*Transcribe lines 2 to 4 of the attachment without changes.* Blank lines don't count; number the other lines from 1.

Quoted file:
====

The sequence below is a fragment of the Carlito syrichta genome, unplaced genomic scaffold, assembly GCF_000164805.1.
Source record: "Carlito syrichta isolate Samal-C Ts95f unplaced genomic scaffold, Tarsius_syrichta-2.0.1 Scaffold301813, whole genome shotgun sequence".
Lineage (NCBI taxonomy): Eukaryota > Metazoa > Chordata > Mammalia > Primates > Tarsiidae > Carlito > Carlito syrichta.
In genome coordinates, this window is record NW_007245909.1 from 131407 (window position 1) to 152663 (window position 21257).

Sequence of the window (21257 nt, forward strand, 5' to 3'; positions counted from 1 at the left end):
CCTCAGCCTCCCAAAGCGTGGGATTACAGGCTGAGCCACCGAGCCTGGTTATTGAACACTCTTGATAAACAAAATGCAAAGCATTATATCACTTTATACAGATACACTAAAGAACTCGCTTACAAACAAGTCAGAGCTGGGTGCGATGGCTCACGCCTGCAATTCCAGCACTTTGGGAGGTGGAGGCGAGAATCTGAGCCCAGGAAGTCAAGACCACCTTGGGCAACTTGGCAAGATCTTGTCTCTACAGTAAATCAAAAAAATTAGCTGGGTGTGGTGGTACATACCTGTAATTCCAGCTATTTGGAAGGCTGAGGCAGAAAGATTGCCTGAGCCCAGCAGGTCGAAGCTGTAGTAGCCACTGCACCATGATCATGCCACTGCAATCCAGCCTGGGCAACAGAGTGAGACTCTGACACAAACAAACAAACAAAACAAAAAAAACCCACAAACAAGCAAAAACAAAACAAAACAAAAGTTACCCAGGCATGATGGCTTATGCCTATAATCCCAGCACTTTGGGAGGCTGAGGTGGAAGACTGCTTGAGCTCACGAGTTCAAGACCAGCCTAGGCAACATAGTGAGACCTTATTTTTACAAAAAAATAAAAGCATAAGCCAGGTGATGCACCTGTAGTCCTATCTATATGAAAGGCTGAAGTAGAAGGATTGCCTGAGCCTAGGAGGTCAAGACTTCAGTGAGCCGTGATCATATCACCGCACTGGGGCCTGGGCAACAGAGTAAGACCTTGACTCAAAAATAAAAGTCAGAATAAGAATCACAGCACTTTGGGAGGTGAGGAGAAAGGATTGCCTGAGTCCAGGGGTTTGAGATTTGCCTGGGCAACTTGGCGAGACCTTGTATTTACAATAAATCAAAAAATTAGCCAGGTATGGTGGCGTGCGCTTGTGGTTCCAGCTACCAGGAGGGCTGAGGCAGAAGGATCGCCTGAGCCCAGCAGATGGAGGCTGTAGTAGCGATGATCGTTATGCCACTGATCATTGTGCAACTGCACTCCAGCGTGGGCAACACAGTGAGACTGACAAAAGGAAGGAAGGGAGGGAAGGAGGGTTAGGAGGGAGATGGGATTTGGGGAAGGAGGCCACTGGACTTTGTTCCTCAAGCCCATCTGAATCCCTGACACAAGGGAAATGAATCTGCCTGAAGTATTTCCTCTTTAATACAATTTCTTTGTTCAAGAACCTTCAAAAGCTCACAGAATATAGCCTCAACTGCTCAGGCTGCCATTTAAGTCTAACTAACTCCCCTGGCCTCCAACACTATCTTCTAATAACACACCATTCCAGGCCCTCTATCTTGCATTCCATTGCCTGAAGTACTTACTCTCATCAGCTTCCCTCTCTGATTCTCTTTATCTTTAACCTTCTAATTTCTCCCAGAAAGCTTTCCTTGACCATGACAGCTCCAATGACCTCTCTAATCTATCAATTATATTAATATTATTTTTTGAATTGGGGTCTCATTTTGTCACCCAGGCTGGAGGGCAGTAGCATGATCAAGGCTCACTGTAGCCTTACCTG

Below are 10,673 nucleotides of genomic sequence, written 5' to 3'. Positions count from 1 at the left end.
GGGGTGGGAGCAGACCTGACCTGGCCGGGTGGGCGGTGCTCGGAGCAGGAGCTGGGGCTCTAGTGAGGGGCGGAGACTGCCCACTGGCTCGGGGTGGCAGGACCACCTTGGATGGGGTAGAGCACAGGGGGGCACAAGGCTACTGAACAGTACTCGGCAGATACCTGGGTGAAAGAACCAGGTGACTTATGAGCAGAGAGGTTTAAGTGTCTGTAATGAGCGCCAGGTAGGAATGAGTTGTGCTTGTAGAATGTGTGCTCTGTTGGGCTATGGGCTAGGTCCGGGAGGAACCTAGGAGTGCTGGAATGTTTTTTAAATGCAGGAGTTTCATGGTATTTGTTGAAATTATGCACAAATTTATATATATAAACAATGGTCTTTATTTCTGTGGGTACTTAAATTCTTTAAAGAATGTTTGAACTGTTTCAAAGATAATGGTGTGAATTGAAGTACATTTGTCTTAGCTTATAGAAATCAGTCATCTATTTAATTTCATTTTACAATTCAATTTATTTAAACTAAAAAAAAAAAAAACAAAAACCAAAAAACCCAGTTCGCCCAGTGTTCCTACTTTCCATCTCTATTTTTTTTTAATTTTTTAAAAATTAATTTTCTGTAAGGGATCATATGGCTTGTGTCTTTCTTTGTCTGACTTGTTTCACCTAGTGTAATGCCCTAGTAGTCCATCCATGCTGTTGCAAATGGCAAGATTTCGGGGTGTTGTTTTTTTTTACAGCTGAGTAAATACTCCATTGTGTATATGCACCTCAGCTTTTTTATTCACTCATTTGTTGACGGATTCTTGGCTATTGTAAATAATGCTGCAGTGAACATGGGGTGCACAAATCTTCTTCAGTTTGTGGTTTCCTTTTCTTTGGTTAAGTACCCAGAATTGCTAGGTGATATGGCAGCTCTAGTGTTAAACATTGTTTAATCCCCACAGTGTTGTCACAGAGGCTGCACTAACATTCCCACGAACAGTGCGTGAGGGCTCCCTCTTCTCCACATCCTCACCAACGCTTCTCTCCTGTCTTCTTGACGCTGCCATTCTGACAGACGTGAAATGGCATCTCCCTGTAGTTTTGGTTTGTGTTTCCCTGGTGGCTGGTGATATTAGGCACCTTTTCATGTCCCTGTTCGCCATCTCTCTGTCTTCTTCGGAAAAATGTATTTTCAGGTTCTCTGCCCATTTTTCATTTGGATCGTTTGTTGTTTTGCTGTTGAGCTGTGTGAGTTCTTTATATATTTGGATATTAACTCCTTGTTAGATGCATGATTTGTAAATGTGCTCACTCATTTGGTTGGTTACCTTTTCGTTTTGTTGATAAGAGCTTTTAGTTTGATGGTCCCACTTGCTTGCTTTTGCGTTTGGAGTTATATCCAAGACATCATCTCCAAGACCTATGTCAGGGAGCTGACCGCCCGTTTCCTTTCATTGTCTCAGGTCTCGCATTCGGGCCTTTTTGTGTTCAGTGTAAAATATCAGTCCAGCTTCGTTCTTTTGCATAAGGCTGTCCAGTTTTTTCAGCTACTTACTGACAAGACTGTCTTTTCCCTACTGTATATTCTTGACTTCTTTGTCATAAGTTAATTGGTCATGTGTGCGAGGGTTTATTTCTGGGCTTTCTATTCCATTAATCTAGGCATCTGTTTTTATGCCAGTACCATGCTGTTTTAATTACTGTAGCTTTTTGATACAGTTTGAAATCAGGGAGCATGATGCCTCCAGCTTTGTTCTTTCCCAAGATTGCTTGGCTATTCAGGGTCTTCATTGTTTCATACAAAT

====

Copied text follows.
Source record: "Carlito syrichta isolate Samal-C Ts95f unplaced genomic scaffold, Tarsius_syrichta-2.0.1 Scaffold301813, whole genome shotgun sequence".
Lineage (NCBI taxonomy): Eukaryota > Metazoa > Chordata > Mammalia > Primates > Tarsiidae > Carlito > Carlito syrichta.
In genome coordinates, this window is record NW_007245909.1 from 131407 (window position 1) to 152663 (window position 21257).